2.3 Scaffold characterization

The pore architecture of non-degraded and degraded PLGA scaffolds with different pore sizes (90–180, 180–250, 250–355 and 355–425 µm) was observed using scanning electron microscopy (SEM; Bio-LV, Model SN-3000, Hitachi Co., Tokyo, Japan). Before microscopy, the dried scaffolds were plasma sputter-coated with gold (Emscope SC 500K, London, UK) under argon gas and the morphology was examined using Bio-LV SEM (Munirah et al., 2008).

Water uptake and degradation studies were conducted on PLGA scaffolds with different pore sizes. The dried scaffolds were weighed (Wd) and each was placed in a 15 ml conical tube, 10 ml phosphate-buffered saline (PBS; Gibco, Grand Island, NY, USA) was added to each tube, and the tubes were incubated at 37°C and 60–70 rpm. The wet weight (Wt) of each sample was measured after different periods of time (1, 3, 7, 14, 21 and 30 days in vitro). The scaffolds were taken out of the solutions and lyophilization was performed, using a freeze-drying method, to obtain the dry weight (Wi). Percentage degradation was calculated using the formula:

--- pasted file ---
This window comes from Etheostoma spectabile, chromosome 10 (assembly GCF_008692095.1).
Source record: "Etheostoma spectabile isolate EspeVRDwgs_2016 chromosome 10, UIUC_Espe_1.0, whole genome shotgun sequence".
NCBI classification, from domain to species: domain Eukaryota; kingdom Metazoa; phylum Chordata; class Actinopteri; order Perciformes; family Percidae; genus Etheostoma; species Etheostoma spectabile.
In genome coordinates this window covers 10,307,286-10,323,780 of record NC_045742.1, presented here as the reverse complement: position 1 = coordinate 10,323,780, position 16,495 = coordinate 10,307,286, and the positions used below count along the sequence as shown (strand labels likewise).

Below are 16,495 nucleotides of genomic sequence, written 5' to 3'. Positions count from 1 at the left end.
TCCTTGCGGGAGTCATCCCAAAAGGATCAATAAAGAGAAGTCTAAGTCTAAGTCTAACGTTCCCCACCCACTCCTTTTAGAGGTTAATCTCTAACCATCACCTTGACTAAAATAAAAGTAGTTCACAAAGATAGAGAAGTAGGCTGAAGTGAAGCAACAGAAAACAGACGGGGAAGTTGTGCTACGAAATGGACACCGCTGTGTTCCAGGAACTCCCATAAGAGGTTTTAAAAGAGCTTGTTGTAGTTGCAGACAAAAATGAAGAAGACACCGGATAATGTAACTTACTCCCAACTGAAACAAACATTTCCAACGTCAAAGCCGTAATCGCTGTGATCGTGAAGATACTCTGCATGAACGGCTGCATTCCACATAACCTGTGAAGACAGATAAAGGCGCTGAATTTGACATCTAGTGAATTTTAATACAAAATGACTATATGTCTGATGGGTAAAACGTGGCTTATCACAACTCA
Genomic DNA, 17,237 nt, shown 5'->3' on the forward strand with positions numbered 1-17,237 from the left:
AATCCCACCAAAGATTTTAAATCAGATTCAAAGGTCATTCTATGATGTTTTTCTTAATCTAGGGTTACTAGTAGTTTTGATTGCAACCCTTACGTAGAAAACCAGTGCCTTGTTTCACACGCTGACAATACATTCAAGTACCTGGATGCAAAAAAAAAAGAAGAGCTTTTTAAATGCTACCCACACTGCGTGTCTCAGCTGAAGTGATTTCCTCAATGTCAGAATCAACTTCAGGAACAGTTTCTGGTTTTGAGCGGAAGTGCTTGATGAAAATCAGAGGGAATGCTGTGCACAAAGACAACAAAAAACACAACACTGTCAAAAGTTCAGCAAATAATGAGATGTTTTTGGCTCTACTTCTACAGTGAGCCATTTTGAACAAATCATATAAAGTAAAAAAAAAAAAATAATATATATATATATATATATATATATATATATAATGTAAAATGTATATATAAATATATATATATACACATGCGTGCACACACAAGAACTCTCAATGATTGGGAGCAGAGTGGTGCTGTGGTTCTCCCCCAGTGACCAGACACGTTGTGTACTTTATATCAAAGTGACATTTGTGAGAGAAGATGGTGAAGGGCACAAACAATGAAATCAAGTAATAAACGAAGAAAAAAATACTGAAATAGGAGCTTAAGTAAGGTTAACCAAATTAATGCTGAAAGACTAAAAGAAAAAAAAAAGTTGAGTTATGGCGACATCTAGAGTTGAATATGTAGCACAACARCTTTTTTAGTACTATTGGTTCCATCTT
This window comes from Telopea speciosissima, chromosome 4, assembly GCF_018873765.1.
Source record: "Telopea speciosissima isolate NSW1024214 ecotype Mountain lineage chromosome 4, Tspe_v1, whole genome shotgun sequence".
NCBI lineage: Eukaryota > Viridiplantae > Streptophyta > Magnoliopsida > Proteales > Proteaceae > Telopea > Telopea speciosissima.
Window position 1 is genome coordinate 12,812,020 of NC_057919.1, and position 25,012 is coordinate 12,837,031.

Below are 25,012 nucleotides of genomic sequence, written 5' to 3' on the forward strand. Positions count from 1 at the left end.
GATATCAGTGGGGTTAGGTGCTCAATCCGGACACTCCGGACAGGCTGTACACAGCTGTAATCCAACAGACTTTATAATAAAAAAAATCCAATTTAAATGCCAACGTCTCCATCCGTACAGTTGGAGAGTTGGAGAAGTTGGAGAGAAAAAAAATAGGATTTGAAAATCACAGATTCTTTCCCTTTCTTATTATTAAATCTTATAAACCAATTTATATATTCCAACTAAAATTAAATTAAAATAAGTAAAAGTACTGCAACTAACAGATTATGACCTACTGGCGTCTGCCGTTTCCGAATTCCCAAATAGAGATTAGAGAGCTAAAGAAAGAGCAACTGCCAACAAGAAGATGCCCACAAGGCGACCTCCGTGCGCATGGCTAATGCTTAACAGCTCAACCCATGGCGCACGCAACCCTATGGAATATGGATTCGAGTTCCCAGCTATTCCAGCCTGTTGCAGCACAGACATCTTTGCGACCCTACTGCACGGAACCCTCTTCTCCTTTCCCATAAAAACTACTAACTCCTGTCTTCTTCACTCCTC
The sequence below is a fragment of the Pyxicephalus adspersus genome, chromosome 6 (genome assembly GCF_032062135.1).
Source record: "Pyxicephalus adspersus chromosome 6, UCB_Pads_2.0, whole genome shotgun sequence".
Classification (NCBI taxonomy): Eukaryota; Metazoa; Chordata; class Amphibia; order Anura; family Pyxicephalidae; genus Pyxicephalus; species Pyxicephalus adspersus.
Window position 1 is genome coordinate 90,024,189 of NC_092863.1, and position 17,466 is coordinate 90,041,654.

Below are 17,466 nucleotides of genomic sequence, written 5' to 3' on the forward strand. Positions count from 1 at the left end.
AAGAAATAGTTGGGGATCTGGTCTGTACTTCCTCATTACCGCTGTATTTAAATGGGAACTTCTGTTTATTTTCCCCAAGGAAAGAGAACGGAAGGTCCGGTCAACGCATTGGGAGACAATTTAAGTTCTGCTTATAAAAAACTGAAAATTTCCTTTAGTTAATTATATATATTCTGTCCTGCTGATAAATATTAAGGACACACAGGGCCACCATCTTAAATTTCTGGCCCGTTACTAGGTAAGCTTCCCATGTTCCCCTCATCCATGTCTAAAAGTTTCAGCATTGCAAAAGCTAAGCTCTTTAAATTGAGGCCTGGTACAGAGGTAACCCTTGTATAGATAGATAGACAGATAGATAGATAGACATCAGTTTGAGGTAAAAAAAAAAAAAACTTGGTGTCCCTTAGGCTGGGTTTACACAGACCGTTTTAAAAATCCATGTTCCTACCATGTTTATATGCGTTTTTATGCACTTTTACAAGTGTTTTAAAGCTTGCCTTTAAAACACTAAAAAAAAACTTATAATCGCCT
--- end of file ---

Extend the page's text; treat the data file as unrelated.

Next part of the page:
display math

In addition, the water uptake was also calculated using the formula:

display math

The pH of the degradation buffer was measured using a pH meter (Thermo Scientific, USA) at scheduled times (Ko et al., 2007; Lee et al., 2006).

2.4 Isolation and culture of NP cells